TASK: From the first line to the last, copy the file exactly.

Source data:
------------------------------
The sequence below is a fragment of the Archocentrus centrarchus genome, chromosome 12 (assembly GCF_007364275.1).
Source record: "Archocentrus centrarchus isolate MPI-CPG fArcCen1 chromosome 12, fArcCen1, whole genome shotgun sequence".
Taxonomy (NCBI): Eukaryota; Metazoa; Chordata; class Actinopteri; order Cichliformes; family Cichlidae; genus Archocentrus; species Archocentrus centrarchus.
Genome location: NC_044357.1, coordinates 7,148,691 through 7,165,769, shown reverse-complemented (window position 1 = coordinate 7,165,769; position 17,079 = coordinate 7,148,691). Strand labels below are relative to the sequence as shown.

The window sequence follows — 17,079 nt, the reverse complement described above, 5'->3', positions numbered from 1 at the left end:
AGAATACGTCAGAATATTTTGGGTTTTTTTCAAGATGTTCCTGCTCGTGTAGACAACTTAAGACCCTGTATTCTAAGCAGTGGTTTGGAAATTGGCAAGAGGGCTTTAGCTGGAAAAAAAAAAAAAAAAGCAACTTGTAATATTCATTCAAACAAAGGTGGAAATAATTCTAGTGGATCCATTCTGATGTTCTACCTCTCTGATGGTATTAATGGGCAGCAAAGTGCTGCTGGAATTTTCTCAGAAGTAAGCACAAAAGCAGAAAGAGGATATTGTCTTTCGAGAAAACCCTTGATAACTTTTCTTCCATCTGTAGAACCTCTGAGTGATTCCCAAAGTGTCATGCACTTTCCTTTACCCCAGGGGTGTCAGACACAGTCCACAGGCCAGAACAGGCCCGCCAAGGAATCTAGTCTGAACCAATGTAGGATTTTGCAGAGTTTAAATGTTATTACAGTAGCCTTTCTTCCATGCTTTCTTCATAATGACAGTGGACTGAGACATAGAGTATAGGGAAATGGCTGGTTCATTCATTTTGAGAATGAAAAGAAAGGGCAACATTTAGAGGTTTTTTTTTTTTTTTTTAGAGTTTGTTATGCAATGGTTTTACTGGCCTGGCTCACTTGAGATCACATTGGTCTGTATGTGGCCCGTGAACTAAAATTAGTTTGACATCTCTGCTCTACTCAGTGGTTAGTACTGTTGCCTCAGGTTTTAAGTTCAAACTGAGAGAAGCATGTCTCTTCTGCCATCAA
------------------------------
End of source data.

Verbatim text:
The sequence below is a fragment of the Archocentrus centrarchus genome, chromosome 12 (assembly GCF_007364275.1).
Source record: "Archocentrus centrarchus isolate MPI-CPG fArcCen1 chromosome 12, fArcCen1, whole genome shotgun sequence".
Taxonomy (NCBI): Eukaryota; Metazoa; Chordata; class Actinopteri; order Cichliformes; family Cichlidae; genus Archocentrus; species Archocentrus centrarchus.
Genome location: NC_044357.1, coordinates 7,148,691 through 7,165,769, shown reverse-complemented (window position 1 = coordinate 7,165,769; position 17,079 = coordinate 7,148,691). Strand labels below are relative to the sequence as shown.

The window sequence follows — 17,079 nt, the reverse complement described above, 5'->3', positions numbered from 1 at the left end:
AGAATACGTCAGAATATTTTGGGTTTTTTTCAAGATGTTCCTGCTCGTGTAGACAACTTAAGACCCTGTATTCTAAGCAGTGGTTTGGAAATTGGCAAGAGGGCTTTAGCTGGAAAAAAAAAAAAAAAAGCAACTTGTAATATTCATTCAAACAAAGGTGGAAATAATTCTAGTGGATCCATTCTGATGTTCTACCTCTCTGATGGTATTAATGGGCAGCAAAGTGCTGCTGGAATTTTCTCAGAAGTAAGCACAAAAGCAGAAAGAGGATATTGTCTTTCGAGAAAACCCTTGATAACTTTTCTTCCATCTGTAGAACCTCTGAGTGATTCCCAAAGTGTCATGCACTTTCCTTTACCCCAGGGGTGTCAGACACAGTCCACAGGCCAGAACAGGCCCGCCAAGGAATCTAGTCTGAACCAATGTAGGATTTTGCAGAGTTTAAATGTTATTACAGTAGCCTTTCTTCCATGCTTTCTTCATAATGACAGTGGACTGAGACATAGAGTATAGGGAAATGGCTGGTTCATTCATTTTGAGAATGAAAAGAAAGGGCAACATTTAGAGGTTTTTTTTTTTTTTTTTAGAGTTTGTTATGCAATGGTTTTACTGGCCTGGCTCACTTGAGATCACATTGGTCTGTATGTGGCCCGTGAACTAAAATTAGTTTGACATCTCTGCTCTACTCAGTGGTTAGTACTGTTGCCTCAGGTTTTAAGTTCAAACTGAGAGAAGCATGTCTCTTCTGCCATCAA